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http://dx.doi.org/10.1128/mSphere.00441-20DOI Listing
http://www.ncbi.nlm.nih.gov/pmc/articles/PMC7333574PMC
July 2020

Airborne SARS-CoV-2 Is Rapidly Inactivated by Simulated Sunlight.

J Infect Dis 2020 07;222(4):564-571

National Biodefense Analysis and Countermeasures Center, Operated by Battelle National Biodefense Institute for the US Department of Homeland Security Science and Technology Directorate, Frederick, Maryland, USA.

Aerosols represent a potential transmission route of COVID-19. This study examined effect of simulated sunlight, relative humidity, and suspension matrix on stability of SARS-CoV-2 in aerosols. Simulated sunlight and matrix significantly affected decay rate of the virus. Relative humidity alone did not affect the decay rate; however, minor interactions between relative humidity and other factors were observed. Mean decay rates (± SD) in simulated saliva, under simulated sunlight levels representative of late winter/early fall and summer were 0.121 ± 0.017 min-1 (90% loss, 19 minutes) and 0.306 ± 0.097 min-1 (90% loss, 8 minutes), respectively. Mean decay rate without simulated sunlight across all relative humidity levels was 0.008 ± 0.011 min-1 (90% loss, 286 minutes). These results suggest that the potential for aerosol transmission of SARS-CoV-2 may be dependent on environmental conditions, particularly sunlight. These data may be useful to inform mitigation strategies to minimize the potential for aerosol transmission.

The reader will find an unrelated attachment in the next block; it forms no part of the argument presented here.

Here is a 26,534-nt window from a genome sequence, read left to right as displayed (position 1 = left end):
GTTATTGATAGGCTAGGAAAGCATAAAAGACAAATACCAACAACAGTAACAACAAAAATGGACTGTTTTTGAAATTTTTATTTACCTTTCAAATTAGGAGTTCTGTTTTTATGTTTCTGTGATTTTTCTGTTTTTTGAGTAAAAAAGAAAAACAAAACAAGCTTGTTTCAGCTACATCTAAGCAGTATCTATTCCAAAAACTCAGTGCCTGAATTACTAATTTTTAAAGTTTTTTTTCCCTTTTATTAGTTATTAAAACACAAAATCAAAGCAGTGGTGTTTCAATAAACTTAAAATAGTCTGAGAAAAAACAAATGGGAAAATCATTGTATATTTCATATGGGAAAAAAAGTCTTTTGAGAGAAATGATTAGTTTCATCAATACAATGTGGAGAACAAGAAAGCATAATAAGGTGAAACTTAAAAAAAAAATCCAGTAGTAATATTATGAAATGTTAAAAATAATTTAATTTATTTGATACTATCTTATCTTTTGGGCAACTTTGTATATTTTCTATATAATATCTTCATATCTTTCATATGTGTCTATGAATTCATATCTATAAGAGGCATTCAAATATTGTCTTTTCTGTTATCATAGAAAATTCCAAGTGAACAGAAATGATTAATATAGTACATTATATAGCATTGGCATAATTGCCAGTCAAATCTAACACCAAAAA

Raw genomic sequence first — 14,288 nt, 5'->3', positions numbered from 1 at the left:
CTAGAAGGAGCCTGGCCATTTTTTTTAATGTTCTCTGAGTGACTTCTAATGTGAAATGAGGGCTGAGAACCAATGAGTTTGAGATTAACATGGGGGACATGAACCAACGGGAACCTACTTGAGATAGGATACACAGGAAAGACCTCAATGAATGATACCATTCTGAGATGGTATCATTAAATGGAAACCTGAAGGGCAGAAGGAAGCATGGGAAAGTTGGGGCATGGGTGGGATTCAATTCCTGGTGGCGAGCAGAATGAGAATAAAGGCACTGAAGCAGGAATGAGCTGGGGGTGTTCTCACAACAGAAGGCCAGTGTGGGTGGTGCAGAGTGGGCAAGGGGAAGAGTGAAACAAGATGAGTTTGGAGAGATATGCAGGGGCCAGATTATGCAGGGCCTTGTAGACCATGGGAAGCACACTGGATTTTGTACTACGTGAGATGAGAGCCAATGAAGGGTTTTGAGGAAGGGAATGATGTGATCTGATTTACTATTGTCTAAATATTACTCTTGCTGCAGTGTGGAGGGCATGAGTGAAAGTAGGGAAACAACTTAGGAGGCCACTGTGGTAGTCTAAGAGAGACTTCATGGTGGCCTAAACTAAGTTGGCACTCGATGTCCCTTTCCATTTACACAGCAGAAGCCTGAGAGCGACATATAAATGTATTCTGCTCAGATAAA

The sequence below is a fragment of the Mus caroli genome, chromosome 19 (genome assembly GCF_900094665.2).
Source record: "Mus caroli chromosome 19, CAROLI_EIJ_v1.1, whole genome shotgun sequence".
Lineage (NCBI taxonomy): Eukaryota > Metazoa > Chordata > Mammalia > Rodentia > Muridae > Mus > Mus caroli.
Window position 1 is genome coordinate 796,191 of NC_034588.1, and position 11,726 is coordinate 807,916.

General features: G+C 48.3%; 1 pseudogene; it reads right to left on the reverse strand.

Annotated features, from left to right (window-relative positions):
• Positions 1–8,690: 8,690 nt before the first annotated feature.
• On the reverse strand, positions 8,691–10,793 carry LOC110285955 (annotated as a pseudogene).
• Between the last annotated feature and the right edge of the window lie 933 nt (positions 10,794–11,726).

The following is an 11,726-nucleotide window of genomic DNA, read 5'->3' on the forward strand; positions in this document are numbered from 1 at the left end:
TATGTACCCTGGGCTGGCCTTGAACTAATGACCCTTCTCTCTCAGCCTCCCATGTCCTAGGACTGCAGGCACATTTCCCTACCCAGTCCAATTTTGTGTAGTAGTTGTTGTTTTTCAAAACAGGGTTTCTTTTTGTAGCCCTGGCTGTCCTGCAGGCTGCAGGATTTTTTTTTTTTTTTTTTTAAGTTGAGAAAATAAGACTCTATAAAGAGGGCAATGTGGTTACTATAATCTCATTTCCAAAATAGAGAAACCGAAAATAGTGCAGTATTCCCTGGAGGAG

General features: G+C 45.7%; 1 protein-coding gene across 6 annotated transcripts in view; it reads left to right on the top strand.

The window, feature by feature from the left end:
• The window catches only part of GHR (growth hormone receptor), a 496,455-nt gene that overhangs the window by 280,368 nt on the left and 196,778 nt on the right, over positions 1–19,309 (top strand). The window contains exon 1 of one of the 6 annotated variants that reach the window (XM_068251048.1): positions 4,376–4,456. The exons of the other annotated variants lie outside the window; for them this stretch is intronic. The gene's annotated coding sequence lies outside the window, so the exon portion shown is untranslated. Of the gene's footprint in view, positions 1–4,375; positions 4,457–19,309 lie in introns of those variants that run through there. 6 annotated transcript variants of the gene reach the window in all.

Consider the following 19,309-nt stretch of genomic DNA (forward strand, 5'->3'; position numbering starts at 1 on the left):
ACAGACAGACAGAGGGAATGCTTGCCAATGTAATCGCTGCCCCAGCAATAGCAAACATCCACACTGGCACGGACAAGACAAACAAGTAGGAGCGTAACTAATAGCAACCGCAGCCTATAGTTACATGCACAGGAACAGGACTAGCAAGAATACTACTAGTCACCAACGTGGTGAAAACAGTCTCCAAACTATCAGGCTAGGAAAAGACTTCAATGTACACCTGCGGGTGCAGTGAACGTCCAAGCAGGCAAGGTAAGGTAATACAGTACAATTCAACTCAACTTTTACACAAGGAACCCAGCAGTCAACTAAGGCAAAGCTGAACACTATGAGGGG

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http://dx.doi.org/10.1093/infdis/jiaa334DOI Listing
http://www.ncbi.nlm.nih.gov/pmc/articles/PMC7313838PMC
July 2020

Simulated Sunlight Rapidly Inactivates SARS-CoV-2 on Surfaces.

J Infect Dis 2020 06;222(2):214-222